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NPL Site Narrative for Madison County Mines

MADISON COUNTY MINES
Fredericktown, Missouri

Federal Register Notice:  September 29, 2003 (PDF) (8 pp, 192K, About PDF)

Conditions at Proposal (April 30, 2003): The Madison County Mines site is located in the Old Lead Belt area of southeastern Missouri in the vicinity of Fredericktown, Madison County, Missouri, approximately 80 miles south of St. Louis. The site is being proposed to the NPL because of the presence of metal contamination, including lead, in residential soil and within nearby surface water bodies--the Little St. Francis River and its tributaries. Lead was detected in residential yards at levels as high as 10,000 milligrams per kilogram (mg/kg) or more than 70 times that of background levels. The primary sources of metal contamination are large uncontained tailings and chat piles associated with local historical operations that mined for lead, copper, cobalt, nickel, iron, zinc, silver, and pyrite. Some of these mining operations date back to the 1840s.

Metal contaminants from tailings piles migrated through various routes to residential soil and nearby surface water bodies. In 1977, a tailings pond dam broke and released accumulated tailings into tributaries of the Little St. Francis River. In addition, several tailings piles have grown so large that they have spilled over directly into the Little St. Francis River and its tributaries. For years, residents of Fredericktown have used tailings from piles as fill for yards, gardens, roads, and driveways. This practice is likely responsible for much of the residential soil contamination observed at the site. Other modes of contaminant deposition in residential yards includes flooding of contaminated water bodies and emissions from nearby smelters.

A number of studies and investigations have been undertaken at the site since 1983. Collectively, these have revealed metals contamination in local ground water, surface water and sediments associated with Little St. Francis River and its tributaries, residential soil, and air. Groundwater samples collected from onsite monitoring wells and piezometers revealed arsenic, copper, lead, and nickel concentrations above EPA's Maximum Contaminant Levels (MCL) and greater than three times background concentrations. Surface water sampling revealed concentrations of arsenic, cadmium, copper, chromium, lead, mercury, nickel, and zinc above Ambient Water Quality Criteria (AWQC). Specifically, lead was detected in surface water up to 12 micrograms per liter (µg/L) and sediment up to 11,000 mg/kg. Soil sampling in residential yards revealed lead at concentrations as high as 10,000 mg/kg. Air sampling revealed filter concentrations of arsenic, cobalt, copper, lead, and nickel at greater than three times background concentrations.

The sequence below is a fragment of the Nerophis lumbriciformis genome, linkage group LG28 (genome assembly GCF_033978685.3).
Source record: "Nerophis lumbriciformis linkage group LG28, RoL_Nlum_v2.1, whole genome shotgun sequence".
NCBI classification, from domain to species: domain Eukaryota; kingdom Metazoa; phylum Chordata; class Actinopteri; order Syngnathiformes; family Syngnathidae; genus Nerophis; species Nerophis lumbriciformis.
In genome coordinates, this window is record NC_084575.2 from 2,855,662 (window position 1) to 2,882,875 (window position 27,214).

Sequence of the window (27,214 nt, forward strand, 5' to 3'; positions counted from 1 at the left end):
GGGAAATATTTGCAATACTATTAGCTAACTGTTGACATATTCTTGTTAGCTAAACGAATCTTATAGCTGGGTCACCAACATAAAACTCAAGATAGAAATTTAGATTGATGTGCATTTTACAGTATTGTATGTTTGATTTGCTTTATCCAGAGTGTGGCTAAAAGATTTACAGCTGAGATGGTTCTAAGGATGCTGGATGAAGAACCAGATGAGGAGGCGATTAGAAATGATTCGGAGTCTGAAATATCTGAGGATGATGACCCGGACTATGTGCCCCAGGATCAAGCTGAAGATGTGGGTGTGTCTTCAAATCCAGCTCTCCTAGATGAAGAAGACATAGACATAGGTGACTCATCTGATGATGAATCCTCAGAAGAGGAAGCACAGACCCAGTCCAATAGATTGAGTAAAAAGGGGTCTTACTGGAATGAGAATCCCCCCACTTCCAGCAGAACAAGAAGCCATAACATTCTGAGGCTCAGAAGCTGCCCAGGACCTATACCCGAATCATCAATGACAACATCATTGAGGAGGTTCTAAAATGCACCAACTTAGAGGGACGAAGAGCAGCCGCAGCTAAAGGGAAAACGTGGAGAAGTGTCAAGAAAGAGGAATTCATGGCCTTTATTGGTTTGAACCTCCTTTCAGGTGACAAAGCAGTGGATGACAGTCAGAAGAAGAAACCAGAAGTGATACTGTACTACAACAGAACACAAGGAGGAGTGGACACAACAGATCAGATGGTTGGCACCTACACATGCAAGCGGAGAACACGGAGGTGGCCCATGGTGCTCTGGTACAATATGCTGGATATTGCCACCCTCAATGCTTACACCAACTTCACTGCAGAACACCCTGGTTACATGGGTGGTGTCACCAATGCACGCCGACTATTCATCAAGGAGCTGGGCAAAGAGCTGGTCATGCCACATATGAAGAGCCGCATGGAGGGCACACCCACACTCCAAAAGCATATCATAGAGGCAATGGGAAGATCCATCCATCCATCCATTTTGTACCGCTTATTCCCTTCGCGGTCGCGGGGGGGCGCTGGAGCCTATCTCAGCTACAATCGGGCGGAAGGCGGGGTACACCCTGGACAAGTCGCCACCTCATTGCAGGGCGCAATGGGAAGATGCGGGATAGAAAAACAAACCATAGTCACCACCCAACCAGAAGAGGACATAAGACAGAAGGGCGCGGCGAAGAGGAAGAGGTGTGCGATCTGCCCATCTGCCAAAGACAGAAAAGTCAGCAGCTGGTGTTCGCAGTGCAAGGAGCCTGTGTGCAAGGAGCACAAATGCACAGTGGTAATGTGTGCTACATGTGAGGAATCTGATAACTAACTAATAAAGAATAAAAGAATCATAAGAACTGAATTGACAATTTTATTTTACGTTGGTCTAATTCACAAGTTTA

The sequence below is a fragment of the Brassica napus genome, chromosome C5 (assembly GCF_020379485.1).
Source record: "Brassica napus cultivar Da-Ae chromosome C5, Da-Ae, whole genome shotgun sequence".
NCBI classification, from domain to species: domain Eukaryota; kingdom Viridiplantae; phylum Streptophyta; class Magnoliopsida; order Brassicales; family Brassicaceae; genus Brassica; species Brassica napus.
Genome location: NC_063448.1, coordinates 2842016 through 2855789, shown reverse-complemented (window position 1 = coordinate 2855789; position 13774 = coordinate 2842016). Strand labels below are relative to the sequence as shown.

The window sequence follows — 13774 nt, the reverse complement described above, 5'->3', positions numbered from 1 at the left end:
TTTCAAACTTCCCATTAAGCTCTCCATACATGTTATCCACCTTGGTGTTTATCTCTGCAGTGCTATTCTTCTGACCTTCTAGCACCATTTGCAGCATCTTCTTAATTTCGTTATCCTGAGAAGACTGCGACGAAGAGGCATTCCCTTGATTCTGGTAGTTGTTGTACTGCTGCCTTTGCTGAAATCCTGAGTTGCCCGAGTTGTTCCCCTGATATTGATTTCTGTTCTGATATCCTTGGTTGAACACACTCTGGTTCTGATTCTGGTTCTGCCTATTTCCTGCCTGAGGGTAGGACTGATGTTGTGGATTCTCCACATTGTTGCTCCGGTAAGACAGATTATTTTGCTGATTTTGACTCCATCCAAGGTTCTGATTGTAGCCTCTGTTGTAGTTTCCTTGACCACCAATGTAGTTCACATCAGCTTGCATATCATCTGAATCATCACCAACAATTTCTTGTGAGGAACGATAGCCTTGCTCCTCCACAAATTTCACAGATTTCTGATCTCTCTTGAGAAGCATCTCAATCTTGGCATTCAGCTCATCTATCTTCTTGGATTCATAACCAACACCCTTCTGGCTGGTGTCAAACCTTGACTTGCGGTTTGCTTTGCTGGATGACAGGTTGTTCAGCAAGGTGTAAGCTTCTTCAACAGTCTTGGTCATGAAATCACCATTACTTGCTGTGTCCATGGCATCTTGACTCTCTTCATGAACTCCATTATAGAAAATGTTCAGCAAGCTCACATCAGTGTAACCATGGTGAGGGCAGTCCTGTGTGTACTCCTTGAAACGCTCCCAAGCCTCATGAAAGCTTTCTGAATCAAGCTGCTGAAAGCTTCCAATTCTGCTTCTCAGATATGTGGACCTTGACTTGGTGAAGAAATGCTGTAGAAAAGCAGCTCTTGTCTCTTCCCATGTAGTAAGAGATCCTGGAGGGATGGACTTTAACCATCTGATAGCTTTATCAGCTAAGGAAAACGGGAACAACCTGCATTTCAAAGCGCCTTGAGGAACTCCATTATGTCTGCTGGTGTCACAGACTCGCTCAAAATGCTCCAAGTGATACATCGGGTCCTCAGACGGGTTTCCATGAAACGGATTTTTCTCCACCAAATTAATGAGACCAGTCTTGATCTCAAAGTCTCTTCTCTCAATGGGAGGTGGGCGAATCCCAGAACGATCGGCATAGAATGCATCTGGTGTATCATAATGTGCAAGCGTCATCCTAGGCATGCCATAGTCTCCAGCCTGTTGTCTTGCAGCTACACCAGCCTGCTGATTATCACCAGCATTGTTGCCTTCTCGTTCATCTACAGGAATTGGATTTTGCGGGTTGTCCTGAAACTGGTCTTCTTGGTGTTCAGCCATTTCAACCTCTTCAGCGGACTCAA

Metals contamination from the site has impacted the Little St. Francis River, which is an active fishery with documented wetlands and habitats used by state endangered species. In addition, a number of residential properties have also been impacted. EPA has conducted soil screening at 842 residential properties in Fredericktown, Missouri, and identified 201 of these properties with soil lead concentrations above 1200 mg/kg.

Status (September 2003): EPA is considering various alternatives for this site.

For more information about the hazardous substances identified in this narrative summary, including general information regarding the effects of exposure to these substances on human health, please see the Agency for Toxic Substances and Disease Registry (ATSDR) ToxFAQs. ATSDR ToxFAQs can be found on the Internet at ATSDR - ToxFAQs (http://www.atsdr.cdc.gov/toxfaqs/index.asp) or by telephone at 1-888-42-ATSDR or 1-888-422-8737.

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